Five Green Acres Mary Jo + Andrew Borchardt Poynette, WI
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The chicks have left the building.

The chicks have left the building.
April 14, 2010 Mary Jo

And just like that, the mad spinning of the world has slowed for just a bit.  The weight of that world, measured in ever-growing chicken feathers, lifted its crushing force from our shoulders and we took a deep breath for the first time in weeks.

Bare Butt Boy bids the chicks adieu. (photo by Daddio)

And now we’ve entered the inevitable period that follows any ‘Drop-Everything-Put-Everything-Else-on-Hold-and-Get-This-DONE’ crisis mode:  The Aftermath.  The sun peeks through the mounds of dirty, unwashed clothing, the crusty residue of caked-on, dirty dishes, the run-rampant snarls in The Girl’s hair, and we reach for it as we slowly emerge.  The bulk of the Poultry smell that permeated my house is gone, had left immediately on the wings of the culprits, but I’ll bet that cleaning out the bathtub and dispatching the soiled wood shavings to the compost pile will really bring this house back into the Presentable category.  I’m still a bit too exhausted to tackle that project.

The turning point arrived with a quick perusal of Craigslist and a phone call.  (You’d have a tough time convincing me that the answer to almost any problem is not Craigslist.  But I digress.)  We had closed last weekend as the third in a series of back-breaking work weekends, only briefly interrupted by a birthday party, which you’ll soon hear all about.  Our goal was to evict the chicks by Sunday night, and we worked intensely, wringing out the very last drops of light from the too-short day, but didn’t get the door hung and didn’t get the last side enclosed.  Monday morning, walking downstairs to the squalor in the bathtub, the impending crisis of population density, I grasped at straws, racking my brain for a way to get them out.  Now.  Enter Craigslist.  Straw for sale.  Small bales, ten of them.  Can you deliver?  Great.  Done.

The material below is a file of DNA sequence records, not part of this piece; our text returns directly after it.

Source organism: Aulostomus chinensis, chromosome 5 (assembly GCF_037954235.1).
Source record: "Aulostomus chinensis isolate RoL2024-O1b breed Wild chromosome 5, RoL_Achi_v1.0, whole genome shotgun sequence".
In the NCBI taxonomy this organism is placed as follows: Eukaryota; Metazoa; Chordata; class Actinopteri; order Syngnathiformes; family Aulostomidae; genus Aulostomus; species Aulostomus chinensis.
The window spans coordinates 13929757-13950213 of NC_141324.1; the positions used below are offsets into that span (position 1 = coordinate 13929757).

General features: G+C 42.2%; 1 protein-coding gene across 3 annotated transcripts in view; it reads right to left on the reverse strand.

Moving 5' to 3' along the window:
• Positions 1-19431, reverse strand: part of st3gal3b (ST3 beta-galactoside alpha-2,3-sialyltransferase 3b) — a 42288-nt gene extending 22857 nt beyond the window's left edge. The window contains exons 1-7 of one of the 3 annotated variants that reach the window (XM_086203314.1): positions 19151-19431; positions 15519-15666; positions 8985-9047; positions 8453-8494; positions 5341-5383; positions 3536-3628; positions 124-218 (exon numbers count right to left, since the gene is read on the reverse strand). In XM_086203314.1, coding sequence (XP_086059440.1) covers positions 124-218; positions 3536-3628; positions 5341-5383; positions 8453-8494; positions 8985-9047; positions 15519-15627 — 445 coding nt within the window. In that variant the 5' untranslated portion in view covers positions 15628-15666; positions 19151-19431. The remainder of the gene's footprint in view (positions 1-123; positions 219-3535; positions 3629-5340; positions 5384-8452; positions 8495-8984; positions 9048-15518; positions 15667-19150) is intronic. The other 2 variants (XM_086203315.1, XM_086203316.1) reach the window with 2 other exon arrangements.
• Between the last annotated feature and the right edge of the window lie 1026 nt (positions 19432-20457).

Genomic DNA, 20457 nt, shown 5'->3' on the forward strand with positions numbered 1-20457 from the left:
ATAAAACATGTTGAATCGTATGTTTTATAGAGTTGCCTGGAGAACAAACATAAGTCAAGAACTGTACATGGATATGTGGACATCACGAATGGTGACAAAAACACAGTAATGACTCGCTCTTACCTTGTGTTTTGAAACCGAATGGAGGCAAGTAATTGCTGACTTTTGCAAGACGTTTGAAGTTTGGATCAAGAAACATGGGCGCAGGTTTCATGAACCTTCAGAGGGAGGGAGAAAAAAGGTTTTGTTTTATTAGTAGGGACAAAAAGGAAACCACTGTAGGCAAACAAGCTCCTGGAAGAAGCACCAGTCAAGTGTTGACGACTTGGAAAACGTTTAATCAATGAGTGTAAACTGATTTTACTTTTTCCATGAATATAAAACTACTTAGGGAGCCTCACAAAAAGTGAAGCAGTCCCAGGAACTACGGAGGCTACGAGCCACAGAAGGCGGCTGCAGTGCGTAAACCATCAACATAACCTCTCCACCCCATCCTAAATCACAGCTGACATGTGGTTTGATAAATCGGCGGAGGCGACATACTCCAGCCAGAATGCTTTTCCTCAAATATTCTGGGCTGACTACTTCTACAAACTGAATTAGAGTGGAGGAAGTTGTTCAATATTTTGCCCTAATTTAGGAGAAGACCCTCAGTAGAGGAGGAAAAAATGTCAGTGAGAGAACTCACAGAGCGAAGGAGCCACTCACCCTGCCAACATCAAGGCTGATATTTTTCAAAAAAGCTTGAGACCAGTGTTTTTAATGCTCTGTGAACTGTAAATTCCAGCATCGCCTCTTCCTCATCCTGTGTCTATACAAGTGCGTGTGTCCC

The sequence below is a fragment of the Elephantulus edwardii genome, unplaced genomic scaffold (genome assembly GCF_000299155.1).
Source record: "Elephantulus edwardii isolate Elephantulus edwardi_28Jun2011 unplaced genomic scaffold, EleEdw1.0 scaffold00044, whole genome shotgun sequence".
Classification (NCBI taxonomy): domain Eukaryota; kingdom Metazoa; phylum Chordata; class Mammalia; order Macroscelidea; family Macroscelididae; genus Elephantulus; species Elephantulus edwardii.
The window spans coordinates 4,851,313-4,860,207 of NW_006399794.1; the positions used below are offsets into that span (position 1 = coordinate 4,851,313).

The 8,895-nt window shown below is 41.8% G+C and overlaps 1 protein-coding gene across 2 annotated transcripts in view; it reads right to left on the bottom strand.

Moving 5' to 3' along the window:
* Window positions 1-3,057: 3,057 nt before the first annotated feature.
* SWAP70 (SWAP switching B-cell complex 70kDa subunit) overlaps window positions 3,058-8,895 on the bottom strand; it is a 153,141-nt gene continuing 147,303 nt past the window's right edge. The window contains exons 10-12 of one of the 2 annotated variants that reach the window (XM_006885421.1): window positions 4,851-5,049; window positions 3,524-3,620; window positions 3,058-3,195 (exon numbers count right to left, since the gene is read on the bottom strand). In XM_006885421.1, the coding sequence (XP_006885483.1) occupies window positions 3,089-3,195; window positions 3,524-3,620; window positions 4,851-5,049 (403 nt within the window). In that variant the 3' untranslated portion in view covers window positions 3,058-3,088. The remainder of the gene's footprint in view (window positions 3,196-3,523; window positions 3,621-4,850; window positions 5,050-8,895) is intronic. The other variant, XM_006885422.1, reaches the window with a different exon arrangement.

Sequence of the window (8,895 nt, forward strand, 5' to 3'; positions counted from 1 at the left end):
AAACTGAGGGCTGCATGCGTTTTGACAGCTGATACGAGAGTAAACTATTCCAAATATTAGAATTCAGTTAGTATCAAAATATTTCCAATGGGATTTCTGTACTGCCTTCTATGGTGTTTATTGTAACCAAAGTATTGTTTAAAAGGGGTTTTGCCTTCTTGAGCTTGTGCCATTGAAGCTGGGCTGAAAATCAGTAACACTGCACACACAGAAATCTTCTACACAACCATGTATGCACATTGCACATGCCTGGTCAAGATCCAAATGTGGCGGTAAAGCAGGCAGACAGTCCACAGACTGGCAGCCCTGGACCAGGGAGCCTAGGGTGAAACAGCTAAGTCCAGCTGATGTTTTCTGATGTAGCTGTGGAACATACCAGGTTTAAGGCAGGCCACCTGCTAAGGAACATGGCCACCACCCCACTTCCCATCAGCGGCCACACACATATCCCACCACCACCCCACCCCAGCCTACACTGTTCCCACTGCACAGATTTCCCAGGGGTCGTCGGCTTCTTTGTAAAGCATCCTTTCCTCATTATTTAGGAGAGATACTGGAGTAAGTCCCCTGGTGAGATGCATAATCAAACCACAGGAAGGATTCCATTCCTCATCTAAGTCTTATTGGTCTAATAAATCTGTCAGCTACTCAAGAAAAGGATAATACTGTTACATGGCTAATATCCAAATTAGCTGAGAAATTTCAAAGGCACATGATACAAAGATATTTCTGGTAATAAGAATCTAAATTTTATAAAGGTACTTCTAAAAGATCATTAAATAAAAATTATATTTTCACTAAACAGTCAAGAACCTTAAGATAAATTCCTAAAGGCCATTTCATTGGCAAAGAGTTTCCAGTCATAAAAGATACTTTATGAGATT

I scrambled to get the Boy down for his morning nap, affixed the hardware cloth to the bottom of the chick house, to keep future varmints from burrowing up for an all-you-can-eat chicken buffet.  Rain was on the horizon, threatening to break any moment.  I worked feverishly, let the Girl play unbridled in the chicken coop.  The straw arrived, I arranged it into a protective racetrack enclosure, put down the mulch bedding, set up the heat light, the food, the water, and then got those chicks the hell out of my house.  I used the box they had arrived in only one week prior, except it took two trips to transport them all, they had grown so much.

Nevermind that there was not yet a door, or a fully enclosed eastern wall; Captain Daddio would swoop in after work to join forces and together we would seal it up.  I worked through the drizzling rain during the second naptime to cut and affix much of the remaining plywood to the eastern wall.

There is, of course,  that little matter of siding and trim and finishing touches, which we’ll still be working hard to button up.  Until then, the chicks shall share living quarters with the chop saw.  And what about the greenhouse portion of the building?  There are seeds to order, minor constructing to be done on the interior… the work is far from over, but moves now at a more leisurely pace.  And we resume our regularly-scheduled programing.

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